|Married to portrait and mural painter Henry Oliver Walker in 1888, Laura Walker spent the first summer of their lives together at Cornish, New Hampshire at the invitation of Thomas Dewing. The couple returned frequently, and she was active in the community, being one of the founders in August, 1897 of the Mothers' and Daughters' Club, which she then served as first president and for many years held the title of Honorary President.|
She was a painter, including one work titled Delphiniums; creator and embroiderer of floral fabric designs; and writer of a privately published book of poetry, Quatrains; and an Autobiography, Beyond a Gilded Cage. Descriptions of her life from the autobiography are provided in a review by John Caruby, President of The Boston Art Club:
"Broken into six
parts, it is obvious from part one that this tale will weave the myriad
connections of 19th century Art and Society where parentages and paths
weave closely and usually cross. What today would be a great
coincidence to meet a particular person was then nearly inevitable.
Family and acquaintances offered a possible great life for those bright
one of the book is Laura Marquand's early years in her Brahman
universe. The story is as closely knit and interwoven as the townhouse
bricks of Beacon Hill. You finish the first part aware of the tedium of
such close quarters. Although there is no literary charm here, it does
show how Laura was given great latitude amongst her family and friends
to develop into a charming and independent young woman.
The second part of the book continues with the anecdotes of the web of her family life, but they are freer and contain lush descriptions of the
landscape and environs of Newburyport. Laura composes her visual
history less restrictively than her early years in Boston. She is adept
this way at showing her transition and maturation towards a powerful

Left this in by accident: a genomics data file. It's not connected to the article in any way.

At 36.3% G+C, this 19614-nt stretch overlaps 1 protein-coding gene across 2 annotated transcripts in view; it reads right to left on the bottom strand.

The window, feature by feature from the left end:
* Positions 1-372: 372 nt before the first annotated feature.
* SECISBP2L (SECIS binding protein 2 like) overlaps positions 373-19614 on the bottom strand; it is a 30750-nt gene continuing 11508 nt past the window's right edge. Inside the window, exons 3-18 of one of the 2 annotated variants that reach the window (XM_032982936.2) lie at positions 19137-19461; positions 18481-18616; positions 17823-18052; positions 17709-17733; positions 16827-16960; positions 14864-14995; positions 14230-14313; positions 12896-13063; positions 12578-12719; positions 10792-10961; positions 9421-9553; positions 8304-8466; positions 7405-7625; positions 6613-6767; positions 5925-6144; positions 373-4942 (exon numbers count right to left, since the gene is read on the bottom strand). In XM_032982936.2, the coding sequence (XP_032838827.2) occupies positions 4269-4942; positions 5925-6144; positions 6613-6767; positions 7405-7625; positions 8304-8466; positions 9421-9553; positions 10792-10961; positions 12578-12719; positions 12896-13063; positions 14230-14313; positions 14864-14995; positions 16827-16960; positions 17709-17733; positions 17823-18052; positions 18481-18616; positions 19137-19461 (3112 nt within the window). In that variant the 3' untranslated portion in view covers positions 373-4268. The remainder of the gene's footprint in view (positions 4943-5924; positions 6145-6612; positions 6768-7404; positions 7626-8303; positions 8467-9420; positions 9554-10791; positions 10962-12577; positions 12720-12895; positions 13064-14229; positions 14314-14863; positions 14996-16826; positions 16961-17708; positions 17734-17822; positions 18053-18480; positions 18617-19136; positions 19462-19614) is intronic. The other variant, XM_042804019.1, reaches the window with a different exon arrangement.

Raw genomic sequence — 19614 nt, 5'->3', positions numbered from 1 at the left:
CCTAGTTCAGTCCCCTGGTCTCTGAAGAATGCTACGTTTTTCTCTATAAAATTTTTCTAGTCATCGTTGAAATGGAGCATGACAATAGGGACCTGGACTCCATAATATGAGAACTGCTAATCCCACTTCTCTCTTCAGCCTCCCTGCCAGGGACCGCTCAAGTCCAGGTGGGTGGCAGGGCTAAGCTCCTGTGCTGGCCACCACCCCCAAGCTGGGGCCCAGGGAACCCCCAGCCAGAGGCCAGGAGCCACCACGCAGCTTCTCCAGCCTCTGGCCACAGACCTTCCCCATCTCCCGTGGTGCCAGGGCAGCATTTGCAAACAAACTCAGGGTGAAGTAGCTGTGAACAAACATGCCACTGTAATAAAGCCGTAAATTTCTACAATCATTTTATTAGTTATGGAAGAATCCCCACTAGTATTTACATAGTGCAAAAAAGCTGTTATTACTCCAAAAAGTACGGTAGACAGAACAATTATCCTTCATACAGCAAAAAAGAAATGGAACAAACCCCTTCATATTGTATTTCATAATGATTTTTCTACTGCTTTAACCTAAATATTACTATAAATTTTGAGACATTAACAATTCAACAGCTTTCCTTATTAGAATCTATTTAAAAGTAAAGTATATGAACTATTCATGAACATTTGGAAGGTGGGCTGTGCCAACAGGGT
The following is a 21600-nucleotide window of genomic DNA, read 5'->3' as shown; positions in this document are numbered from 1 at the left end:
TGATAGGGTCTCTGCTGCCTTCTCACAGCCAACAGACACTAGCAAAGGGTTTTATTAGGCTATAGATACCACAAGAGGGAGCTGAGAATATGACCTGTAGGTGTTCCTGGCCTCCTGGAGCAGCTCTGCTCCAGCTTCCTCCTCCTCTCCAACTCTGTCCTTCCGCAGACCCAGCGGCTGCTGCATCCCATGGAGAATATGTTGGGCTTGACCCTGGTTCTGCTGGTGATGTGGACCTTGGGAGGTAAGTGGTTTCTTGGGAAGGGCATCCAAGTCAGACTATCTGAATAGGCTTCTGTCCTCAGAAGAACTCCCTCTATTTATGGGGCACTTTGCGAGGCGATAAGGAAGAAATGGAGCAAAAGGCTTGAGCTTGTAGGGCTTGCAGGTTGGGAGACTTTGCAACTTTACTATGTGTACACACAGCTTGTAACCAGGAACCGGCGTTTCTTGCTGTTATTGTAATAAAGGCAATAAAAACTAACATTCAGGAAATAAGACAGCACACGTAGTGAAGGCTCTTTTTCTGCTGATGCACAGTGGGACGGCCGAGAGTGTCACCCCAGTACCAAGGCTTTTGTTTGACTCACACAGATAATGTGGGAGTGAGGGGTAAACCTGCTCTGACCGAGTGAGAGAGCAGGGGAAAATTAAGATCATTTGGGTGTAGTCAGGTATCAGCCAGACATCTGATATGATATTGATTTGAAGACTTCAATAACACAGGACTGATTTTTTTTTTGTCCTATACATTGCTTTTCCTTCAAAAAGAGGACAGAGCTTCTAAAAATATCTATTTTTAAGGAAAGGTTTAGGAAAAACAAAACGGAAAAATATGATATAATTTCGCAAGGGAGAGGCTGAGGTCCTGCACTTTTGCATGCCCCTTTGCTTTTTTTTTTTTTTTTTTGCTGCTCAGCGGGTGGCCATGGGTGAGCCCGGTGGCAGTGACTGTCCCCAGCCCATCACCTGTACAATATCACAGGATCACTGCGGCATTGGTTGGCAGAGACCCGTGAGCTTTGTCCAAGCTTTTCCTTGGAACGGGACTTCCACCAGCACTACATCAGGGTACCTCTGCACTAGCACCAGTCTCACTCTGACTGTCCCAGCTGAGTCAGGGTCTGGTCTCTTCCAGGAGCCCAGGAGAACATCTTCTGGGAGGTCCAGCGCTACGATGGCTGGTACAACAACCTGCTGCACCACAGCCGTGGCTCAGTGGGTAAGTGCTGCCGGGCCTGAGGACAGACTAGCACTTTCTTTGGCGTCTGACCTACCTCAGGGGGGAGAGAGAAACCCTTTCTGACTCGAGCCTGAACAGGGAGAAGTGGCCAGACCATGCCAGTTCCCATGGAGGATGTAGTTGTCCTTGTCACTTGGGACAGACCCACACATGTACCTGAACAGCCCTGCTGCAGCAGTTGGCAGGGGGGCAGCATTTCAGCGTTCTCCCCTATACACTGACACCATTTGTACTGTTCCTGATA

is by far the most fruitful of Laura's chapters, the third, is her trip
to California in 1883. Here is where Laura Marquand truly struts in her
own style and independence. She pushes permissible activities to the
edge while in the wilds of the lesser civilized west coast. Laura
writes in a sophisticated perspective of personal critique and passion
with which it is easy and pleasing to connect.
Then comes marriage and babies in the carriage.
chapter four, the appearance and commitment to Henry Oliver Walker
along with starting a family in the last quarter of the 19th century is
a tale that brings more of Laura Marquand's past social connections
to bear amongst the travails of NYC and its art community. The tales
are painfully personal and show elements of suffering and joy that
could not have been told this way until the 20th century. That Laura
would open her life like this veritably shows the perpetual superior nature of her spirit.
As if birthing children were not enough, helping to bear a whole Art Colony in Cornish is a further chapter full of blessings and beastly problems.
Here again in chapter five it is shown how Laura well understood the
ups and downs of life, and how she had difficulty like us all in coping
with them and meaningfully expressing them. Life with her husband and
two children, one handicapped, creeps into your soul like the morning
mountain mist. Kudos again to her openness.
Laura Marquand sews up the book in chapter six with compliments to her husband's credits in the Art world. She subrogates her own great talent throughout her life in every chapter to the greater or, one might today say, lesser pressures of the 19th century feminine lifestyle. But if one
reads closely in these five chapters of life's efforts, Laura humbly
shows that she was able to maintain her artistic production. of which I
would love to see more. And please, let's not forget her talent for
Virginia Reed Colby and James B. Atkinson, Footprints of the Past: Images of Cornish, New Hampshire and The Cornish Colony, p. 421